What he got wrong: It’s true that China is now the world’s largest carbon emitter—though the U.S. is much higher per capita—but China has already started reducing the amount of coal it burns, which experts say is a major reason why global emissions growth stalled last year .

Ben Carson

What he said: (On how he would have responded to 9/11 instead of invading Afghanistan.) “Declare that within five to 10 years we will become petroleum independent. The moderate Arab states would have been so concerned about that, they would have turned over Osama bin Laden and anybody else you wanted on a silver platter within two weeks.”

What he got wrong: This makes no sense at all. Al-Qaida, since its inception, has been dedicated to the destruction of “moderate” U.S.-backed Arab governments. Bin Laden was hiding in Afghanistan and then Pakistan, neither of which are Arab countries and neither of which are significant oil exporters.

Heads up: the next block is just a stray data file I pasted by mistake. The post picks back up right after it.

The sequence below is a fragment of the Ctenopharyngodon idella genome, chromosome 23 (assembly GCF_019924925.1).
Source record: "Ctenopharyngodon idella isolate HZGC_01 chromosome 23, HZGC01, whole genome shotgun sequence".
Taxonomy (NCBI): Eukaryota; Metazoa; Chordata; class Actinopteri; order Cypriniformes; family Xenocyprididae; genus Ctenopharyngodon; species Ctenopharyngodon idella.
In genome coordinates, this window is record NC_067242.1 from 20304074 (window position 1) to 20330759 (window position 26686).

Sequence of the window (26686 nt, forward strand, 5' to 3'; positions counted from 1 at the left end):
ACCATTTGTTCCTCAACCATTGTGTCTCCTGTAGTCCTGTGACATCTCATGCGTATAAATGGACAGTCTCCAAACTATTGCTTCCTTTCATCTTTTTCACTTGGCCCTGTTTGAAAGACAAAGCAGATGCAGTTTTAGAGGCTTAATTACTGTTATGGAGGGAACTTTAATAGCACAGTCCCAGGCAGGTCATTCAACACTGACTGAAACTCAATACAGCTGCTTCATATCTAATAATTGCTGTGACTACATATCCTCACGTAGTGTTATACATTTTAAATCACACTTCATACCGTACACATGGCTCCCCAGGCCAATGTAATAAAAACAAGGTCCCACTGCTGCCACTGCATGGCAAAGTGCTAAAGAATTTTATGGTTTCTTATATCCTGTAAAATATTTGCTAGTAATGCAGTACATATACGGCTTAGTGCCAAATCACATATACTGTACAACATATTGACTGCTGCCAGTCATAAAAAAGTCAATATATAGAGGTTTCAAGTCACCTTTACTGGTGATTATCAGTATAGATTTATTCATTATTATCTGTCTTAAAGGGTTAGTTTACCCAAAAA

In other stuff the Republicans got wrong in Wednesday’s debates: Rick Santorum said that Supreme Court doesn’t get to interpret laws; Mike Huckabee incorrectly said the Ft. Hood got a religious accommodation to shave his beard; Carly Fiorina seemed to invent a grisly and inaccurate description of the Planned Parenthood sting videos; Marco Rubio got nearly everything wrong about climate change; Chris Christie cited a faulty report to claim that social security was going insolvent very soon; Carly Fiorina wrongly said that most inmates are locked up for non-violent drug crimes; Donald Trump said some horrible things about vaccinations; and finally, Jeb Bush seemed to forget that 9/11 was not an example of the America being kept safe.

Read more of Slate’s coverage of the GOP primary.